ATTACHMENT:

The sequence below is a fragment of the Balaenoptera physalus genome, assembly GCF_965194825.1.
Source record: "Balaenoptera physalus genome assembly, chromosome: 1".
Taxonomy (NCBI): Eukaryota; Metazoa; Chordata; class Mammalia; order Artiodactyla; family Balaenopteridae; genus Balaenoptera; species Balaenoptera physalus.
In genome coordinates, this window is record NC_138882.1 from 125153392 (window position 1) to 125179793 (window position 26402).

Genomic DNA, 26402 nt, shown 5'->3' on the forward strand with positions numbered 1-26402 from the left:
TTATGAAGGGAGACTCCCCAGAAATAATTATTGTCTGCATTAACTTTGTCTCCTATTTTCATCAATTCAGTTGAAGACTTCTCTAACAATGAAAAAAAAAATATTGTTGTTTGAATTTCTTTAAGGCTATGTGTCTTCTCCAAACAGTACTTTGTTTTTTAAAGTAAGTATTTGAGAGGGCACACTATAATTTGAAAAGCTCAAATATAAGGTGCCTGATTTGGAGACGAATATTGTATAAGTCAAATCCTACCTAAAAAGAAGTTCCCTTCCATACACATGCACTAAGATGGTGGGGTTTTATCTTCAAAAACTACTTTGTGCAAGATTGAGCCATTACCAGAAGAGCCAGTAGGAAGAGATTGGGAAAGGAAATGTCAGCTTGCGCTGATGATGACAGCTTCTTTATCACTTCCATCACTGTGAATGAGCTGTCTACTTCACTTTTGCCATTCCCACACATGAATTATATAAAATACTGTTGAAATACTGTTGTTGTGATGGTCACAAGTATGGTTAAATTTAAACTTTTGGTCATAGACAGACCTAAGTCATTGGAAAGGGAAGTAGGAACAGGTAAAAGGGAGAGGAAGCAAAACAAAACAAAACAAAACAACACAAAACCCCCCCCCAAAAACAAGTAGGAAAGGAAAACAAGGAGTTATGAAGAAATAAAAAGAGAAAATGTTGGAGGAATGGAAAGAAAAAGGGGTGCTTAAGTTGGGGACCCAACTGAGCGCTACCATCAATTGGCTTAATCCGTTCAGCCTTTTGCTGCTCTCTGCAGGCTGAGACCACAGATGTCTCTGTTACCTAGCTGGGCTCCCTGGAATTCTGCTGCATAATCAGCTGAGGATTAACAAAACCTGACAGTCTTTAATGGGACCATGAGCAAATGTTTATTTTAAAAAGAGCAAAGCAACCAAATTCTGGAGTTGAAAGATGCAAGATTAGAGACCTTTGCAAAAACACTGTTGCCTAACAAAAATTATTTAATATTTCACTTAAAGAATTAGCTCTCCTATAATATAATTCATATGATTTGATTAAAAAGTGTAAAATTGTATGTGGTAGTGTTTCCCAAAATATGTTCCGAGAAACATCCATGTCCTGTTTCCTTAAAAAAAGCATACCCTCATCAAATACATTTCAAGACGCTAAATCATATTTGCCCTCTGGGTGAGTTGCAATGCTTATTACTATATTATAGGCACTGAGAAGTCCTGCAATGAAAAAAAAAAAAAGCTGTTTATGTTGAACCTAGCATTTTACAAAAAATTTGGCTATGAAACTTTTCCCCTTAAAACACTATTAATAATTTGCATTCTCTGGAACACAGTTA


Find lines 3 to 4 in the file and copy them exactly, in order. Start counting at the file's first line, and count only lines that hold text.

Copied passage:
Taxonomy (NCBI): Eukaryota; Metazoa; Chordata; class Mammalia; order Artiodactyla; family Balaenopteridae; genus Balaenoptera; species Balaenoptera physalus.
In genome coordinates, this window is record NC_138882.1 from 125153392 (window position 1) to 125179793 (window position 26402).